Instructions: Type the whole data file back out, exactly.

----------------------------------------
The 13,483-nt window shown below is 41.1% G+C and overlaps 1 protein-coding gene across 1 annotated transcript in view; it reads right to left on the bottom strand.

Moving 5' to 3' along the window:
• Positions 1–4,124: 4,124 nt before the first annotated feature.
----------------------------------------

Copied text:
The 13,483-nt window shown below is 41.1% G+C and overlaps 1 protein-coding gene across 1 annotated transcript in view; it reads right to left on the bottom strand.

Moving 5' to 3' along the window:
• Positions 1–4,124: 4,124 nt before the first annotated feature.